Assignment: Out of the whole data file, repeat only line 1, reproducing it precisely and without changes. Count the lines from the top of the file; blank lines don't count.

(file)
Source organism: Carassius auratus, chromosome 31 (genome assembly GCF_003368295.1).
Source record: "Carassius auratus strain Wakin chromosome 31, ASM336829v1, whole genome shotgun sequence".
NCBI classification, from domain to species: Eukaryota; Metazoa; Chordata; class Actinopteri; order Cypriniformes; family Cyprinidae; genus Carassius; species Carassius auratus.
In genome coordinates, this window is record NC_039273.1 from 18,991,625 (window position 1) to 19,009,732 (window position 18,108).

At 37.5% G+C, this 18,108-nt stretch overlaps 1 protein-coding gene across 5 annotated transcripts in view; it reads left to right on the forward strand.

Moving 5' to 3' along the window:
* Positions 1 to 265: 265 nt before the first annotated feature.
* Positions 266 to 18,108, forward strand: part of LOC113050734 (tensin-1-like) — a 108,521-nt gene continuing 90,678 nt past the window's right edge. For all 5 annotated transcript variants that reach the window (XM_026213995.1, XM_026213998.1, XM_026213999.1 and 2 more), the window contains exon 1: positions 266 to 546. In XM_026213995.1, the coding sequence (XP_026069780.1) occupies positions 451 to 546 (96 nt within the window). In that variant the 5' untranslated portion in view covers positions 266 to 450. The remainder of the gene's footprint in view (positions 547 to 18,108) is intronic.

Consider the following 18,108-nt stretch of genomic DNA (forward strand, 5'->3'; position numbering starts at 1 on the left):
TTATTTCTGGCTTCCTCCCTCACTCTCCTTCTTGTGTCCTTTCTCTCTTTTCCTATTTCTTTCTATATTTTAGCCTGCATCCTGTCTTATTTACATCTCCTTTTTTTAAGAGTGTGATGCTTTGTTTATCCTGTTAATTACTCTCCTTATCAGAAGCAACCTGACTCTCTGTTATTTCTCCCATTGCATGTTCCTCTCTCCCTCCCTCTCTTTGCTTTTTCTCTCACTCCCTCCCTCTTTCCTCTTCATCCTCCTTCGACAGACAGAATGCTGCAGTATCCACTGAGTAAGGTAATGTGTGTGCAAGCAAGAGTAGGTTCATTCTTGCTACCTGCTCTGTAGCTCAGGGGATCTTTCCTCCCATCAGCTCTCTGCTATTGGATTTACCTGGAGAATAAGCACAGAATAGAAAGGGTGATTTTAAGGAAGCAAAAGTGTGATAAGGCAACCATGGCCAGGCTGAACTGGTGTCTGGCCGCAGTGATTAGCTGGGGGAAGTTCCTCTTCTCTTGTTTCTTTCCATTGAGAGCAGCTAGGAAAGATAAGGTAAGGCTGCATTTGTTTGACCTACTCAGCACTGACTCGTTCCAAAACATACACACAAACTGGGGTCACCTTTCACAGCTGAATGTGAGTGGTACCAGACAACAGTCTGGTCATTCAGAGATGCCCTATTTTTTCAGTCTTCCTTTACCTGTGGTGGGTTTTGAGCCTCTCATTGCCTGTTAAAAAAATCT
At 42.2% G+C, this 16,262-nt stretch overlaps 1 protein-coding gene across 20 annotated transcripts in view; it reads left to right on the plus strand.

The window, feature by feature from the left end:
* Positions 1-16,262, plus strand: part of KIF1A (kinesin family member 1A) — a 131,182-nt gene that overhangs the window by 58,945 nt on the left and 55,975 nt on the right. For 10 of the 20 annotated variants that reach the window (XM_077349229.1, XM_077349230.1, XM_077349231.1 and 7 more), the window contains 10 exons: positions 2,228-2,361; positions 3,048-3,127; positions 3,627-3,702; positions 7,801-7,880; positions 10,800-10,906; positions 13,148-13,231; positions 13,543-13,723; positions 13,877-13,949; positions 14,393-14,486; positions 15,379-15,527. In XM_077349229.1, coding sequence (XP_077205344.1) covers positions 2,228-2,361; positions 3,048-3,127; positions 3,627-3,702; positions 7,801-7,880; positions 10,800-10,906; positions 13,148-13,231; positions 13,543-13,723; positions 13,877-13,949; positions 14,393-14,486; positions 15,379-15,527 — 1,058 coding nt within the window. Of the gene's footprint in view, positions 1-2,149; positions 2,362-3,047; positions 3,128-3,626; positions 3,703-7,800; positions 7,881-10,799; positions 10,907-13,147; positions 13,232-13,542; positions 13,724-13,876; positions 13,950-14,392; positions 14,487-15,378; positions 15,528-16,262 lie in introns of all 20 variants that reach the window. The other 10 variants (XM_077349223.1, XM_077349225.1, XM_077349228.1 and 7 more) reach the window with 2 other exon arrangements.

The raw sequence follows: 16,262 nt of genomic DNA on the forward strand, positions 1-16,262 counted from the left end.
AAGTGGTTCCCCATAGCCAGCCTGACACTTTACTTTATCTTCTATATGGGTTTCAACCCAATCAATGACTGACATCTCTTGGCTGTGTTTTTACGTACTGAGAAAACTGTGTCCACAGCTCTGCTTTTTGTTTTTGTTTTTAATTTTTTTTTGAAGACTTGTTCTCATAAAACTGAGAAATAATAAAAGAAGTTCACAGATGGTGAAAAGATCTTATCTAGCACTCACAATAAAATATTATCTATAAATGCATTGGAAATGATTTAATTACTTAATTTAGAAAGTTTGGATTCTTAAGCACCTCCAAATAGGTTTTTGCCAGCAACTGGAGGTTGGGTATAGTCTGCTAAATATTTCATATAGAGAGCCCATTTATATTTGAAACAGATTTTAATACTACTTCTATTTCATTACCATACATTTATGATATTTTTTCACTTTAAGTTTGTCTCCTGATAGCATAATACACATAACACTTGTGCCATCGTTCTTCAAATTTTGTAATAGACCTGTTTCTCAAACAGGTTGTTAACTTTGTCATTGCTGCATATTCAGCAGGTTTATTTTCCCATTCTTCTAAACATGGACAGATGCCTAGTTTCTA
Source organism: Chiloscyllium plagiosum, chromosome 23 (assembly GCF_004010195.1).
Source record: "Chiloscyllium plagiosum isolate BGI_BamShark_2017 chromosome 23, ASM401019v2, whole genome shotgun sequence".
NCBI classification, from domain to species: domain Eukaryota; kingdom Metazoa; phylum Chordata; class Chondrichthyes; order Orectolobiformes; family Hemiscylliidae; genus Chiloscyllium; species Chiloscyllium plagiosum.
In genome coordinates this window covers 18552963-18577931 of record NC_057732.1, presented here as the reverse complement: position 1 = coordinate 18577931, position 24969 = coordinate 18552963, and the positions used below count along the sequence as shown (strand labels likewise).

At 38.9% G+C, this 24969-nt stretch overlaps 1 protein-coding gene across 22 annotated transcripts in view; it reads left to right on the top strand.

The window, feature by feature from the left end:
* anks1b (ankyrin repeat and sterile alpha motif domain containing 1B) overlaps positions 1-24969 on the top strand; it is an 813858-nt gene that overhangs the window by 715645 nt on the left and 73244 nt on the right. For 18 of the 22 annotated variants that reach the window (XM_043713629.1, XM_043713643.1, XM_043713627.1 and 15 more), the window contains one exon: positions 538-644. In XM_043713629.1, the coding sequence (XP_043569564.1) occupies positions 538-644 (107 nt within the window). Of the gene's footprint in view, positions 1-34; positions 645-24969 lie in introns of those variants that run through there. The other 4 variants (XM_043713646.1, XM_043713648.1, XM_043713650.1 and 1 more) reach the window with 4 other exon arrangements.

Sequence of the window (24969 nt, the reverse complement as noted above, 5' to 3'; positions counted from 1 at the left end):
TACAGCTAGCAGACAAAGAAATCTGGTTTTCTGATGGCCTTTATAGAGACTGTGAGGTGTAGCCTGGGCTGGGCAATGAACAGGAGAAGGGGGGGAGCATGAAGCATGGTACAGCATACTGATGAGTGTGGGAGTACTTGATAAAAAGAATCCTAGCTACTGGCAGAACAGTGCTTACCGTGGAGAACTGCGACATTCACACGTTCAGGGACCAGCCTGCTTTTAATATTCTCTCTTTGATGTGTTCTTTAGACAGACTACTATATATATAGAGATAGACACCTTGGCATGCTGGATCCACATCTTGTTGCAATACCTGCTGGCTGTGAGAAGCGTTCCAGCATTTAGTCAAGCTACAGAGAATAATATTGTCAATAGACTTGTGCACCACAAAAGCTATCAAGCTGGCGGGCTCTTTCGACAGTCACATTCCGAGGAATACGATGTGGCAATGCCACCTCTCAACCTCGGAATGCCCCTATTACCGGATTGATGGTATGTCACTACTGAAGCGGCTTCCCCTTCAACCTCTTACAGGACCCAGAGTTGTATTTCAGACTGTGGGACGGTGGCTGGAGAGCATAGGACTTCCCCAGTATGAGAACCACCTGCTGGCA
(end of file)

Source organism: Carassius auratus, chromosome 31 (genome assembly GCF_003368295.1).